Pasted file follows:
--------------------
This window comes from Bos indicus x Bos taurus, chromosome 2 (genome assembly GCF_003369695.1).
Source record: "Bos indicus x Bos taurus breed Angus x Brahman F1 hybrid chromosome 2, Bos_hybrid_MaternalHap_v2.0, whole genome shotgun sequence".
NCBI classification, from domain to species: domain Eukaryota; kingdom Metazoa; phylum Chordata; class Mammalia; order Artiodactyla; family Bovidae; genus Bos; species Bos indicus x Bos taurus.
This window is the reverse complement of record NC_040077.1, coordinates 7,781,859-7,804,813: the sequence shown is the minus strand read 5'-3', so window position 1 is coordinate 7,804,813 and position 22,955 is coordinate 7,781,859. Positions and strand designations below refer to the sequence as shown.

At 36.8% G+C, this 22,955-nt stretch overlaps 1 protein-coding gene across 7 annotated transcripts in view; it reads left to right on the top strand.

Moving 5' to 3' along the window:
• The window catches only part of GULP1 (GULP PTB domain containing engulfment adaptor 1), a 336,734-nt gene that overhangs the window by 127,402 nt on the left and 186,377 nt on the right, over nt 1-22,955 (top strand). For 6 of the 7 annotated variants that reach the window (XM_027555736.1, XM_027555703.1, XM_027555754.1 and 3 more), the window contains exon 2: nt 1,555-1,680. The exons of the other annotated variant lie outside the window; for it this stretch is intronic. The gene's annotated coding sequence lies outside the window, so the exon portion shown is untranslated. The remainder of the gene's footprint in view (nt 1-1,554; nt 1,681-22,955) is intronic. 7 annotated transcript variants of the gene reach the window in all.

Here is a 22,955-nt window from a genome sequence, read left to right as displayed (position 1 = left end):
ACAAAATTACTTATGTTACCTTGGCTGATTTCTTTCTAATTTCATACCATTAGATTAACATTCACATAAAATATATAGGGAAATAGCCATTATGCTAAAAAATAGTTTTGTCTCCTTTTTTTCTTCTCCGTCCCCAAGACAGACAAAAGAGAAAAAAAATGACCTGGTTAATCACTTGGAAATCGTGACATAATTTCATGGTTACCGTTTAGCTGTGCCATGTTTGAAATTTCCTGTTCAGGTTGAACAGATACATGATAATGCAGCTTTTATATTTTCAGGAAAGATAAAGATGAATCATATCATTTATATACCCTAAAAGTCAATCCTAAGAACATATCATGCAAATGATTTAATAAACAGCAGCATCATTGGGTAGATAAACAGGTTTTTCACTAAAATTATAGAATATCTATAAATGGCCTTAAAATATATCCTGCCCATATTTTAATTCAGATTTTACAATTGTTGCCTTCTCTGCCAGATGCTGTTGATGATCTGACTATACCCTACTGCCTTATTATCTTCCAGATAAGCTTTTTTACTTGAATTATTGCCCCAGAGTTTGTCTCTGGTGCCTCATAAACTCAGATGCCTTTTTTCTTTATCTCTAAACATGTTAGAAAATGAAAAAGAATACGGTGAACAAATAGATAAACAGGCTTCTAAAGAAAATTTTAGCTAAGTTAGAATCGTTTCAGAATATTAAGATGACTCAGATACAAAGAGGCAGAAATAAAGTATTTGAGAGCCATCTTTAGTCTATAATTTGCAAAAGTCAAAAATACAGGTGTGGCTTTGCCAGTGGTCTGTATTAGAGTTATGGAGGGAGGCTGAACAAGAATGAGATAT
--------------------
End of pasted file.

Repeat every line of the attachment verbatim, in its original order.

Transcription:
This window comes from Bos indicus x Bos taurus, chromosome 2 (genome assembly GCF_003369695.1).
Source record: "Bos indicus x Bos taurus breed Angus x Brahman F1 hybrid chromosome 2, Bos_hybrid_MaternalHap_v2.0, whole genome shotgun sequence".
NCBI classification, from domain to species: domain Eukaryota; kingdom Metazoa; phylum Chordata; class Mammalia; order Artiodactyla; family Bovidae; genus Bos; species Bos indicus x Bos taurus.
This window is the reverse complement of record NC_040077.1, coordinates 7,781,859-7,804,813: the sequence shown is the minus strand read 5'-3', so window position 1 is coordinate 7,804,813 and position 22,955 is coordinate 7,781,859. Positions and strand designations below refer to the sequence as shown.

At 36.8% G+C, this 22,955-nt stretch overlaps 1 protein-coding gene across 7 annotated transcripts in view; it reads left to right on the top strand.

Moving 5' to 3' along the window:
• The window catches only part of GULP1 (GULP PTB domain containing engulfment adaptor 1), a 336,734-nt gene that overhangs the window by 127,402 nt on the left and 186,377 nt on the right, over nt 1-22,955 (top strand). For 6 of the 7 annotated variants that reach the window (XM_027555736.1, XM_027555703.1, XM_027555754.1 and 3 more), the window contains exon 2: nt 1,555-1,680. The exons of the other annotated variant lie outside the window; for it this stretch is intronic. The gene's annotated coding sequence lies outside the window, so the exon portion shown is untranslated. The remainder of the gene's footprint in view (nt 1-1,554; nt 1,681-22,955) is intronic. 7 annotated transcript variants of the gene reach the window in all.

Here is a 22,955-nt window from a genome sequence, read left to right as displayed (position 1 = left end):
ACAAAATTACTTATGTTACCTTGGCTGATTTCTTTCTAATTTCATACCATTAGATTAACATTCACATAAAATATATAGGGAAATAGCCATTATGCTAAAAAATAGTTTTGTCTCCTTTTTTTCTTCTCCGTCCCCAAGACAGACAAAAGAGAAAAAAAATGACCTGGTTAATCACTTGGAAATCGTGACATAATTTCATGGTTACCGTTTAGCTGTGCCATGTTTGAAATTTCCTGTTCAGGTTGAACAGATACATGATAATGCAGCTTTTATATTTTCAGGAAAGATAAAGATGAATCATATCATTTATATACCCTAAAAGTCAATCCTAAGAACATATCATGCAAATGATTTAATAAACAGCAGCATCATTGGGTAGATAAACAGGTTTTTCACTAAAATTATAGAATATCTATAAATGGCCTTAAAATATATCCTGCCCATATTTTAATTCAGATTTTACAATTGTTGCCTTCTCTGCCAGATGCTGTTGATGATCTGACTATACCCTACTGCCTTATTATCTTCCAGATAAGCTTTTTTACTTGAATTATTGCCCCAGAGTTTGTCTCTGGTGCCTCATAAACTCAGATGCCTTTTTTCTTTATCTCTAAACATGTTAGAAAATGAAAAAGAATACGGTGAACAAATAGATAAACAGGCTTCTAAAGAAAATTTTAGCTAAGTTAGAATCGTTTCAGAATATTAAGATGACTCAGATACAAAGAGGCAGAAATAAAGTATTTGAGAGCCATCTTTAGTCTATAATTTGCAAAAGTCAAAAATACAGGTGTGGCTTTGCCAGTGGTCTGTATTAGAGTTATGGAGGGAGGCTGAACAAGAATGAGATAT